chapter  4
26 Pages

Clinton: volte- face

Bill Clinton wrested the presidency from George Bush with 43 per cent of the popular vote, on a platform encapsulated by the catchy slogan ‘it’s the economy, stupid’.2 Promising to focus on domestic concerns ‘like a laser beam’, his ‘New Covenant’ tapped into a groundswell of economic disaffection, coloured, though by no means dominated, by an uneasy suspicion that the United States remained conspicuously ill at ease with the unfamiliar post-Cold War topography.3 The man from Hope promised to make America wealthier and stronger, his message of optimism the apparent antithesis of the creaking, out-of-touch administration he sought to replace. Clinton had both the good fortune and bad luck to take office at a time of exceptional change. It was a presidency of great promise, considerable controversy and a remarkable degree of professional and personal hostility that would culminate in ignominious impeachment over a self-inflicted sex scandal. Clinton’s foreign policy was initially shaped by two key factors. The first of these was the international context. The new president was, Josef Joffe wrote, ‘the New Age’, inheriting ‘fully blown, what his predecessor only dimly foresaw’.4 Significantly, he grasped ‘sooner, better, and more profoundly than

August US letter to Khatami offering talks; 6+2 talks at UN on Afghanistan involving US and Iran begin

December Khatami announces intention to send a message to the American people

1998 January Khatami proposes a ‘dialogue of civilisations’ in CNN interview May Clinton waives sanctions on Total, Gazprom and Petronas for Iranian oil

deals June Albright proposes ‘road map’ to normal relations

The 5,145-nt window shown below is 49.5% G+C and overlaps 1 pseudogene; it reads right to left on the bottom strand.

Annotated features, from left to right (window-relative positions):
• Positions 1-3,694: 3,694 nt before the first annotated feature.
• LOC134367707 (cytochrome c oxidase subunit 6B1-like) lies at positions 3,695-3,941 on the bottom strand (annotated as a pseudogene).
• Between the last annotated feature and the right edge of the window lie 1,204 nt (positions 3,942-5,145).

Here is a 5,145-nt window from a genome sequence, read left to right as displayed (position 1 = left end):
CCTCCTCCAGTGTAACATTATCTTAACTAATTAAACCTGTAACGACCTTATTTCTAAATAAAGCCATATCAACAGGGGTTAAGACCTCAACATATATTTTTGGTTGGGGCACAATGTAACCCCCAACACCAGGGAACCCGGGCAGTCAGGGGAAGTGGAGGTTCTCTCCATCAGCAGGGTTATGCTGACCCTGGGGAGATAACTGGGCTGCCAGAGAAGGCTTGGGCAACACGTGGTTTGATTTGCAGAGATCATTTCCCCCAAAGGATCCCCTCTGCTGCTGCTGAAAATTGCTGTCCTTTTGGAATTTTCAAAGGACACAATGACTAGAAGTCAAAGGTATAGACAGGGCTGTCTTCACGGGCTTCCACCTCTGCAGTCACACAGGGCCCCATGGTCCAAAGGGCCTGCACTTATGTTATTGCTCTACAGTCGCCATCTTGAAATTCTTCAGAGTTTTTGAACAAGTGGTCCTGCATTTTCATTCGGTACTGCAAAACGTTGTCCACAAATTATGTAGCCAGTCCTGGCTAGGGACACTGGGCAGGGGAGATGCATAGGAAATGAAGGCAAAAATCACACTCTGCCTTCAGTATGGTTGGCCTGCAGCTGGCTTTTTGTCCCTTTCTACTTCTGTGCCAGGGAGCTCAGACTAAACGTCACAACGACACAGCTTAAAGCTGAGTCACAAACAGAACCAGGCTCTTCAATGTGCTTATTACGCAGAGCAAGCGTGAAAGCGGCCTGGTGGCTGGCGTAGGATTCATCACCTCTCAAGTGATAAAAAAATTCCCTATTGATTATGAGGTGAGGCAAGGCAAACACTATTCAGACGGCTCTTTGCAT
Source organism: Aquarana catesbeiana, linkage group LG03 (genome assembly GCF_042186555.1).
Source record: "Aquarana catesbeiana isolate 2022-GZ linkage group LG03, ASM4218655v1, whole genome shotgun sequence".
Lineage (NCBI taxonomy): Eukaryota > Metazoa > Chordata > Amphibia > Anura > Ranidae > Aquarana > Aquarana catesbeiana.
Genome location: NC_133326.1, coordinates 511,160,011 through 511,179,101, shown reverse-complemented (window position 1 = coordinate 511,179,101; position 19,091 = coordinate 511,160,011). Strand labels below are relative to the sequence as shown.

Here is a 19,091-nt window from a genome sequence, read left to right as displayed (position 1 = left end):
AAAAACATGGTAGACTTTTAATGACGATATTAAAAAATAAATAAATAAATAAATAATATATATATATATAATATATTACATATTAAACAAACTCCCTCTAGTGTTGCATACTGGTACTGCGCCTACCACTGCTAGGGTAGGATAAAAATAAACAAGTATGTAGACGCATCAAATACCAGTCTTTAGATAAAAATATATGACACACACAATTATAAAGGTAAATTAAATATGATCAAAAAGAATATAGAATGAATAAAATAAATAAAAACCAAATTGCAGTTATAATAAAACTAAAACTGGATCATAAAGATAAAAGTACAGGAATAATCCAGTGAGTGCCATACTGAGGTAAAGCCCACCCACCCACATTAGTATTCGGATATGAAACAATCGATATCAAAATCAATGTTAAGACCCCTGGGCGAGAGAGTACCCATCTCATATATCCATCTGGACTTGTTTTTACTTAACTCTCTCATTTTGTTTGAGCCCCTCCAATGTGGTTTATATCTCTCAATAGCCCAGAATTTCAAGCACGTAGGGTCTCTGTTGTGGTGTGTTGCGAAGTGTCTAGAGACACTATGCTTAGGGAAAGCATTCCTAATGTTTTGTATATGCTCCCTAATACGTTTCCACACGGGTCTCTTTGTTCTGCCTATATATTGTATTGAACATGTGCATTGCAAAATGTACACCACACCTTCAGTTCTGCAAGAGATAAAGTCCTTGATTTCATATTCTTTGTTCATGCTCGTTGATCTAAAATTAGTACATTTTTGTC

November/ December Four high profile political assassinations in Iran; Iran removed from list

of drug producers

1999 January Dissident murders linked to Intelligence Ministry February Iran holds first municipal elections in 20 years April US sanctions lifted on food and medicine; Clinton ‘apology’ July Reformist paper shut; student protests and deaths in worst riots since the

revolution September Clinton sends message to Khatami regarding Khobar Towers investiga-

tion and prospective opening December US and Europeans agree Iranian terrorist threat is growing

2000 February Reformists win 70 per cent of seats in parliamentary elections; Iran Non-

proliferation Act signed March Albright overture includes lifting of ban on carpets, pistachios and caviar

and winding up Hague Tribunal; oil ban remains in place September Clinton stays to listen to Khatami’s UN address

many other leaders’ that the world was being changed by technological innovation and political trends such as the internet, democratisation, open markets and porous borders.5 Consequently, he expected geopolitical drivers to be replaced by geoeconomic motivations and chose to place economics – domestic and foreign – at the heart of his presidency. The logic of this was compelling, if also, as it transpired, somewhat premature. Contrary to Clinton’s expectations, in the 1990s the ideology of free trade and the thrust for affluence took a considerable battering as other, presumably less effectual, ideologies continued to motivate states and individuals. In addition, the still-to-be-renamed post-Cold War era lacked a consensus among policymakers about risks, threats, goals and strategies. George Bush’s New World Order had failed to materialise; Clinton’s presidency was left, therefore, as Thomas Lippman mused, ‘to take shape in an intellectual vacuum without a construct or framework’ save the knowledge that the world was going to have to be managed in a different way.6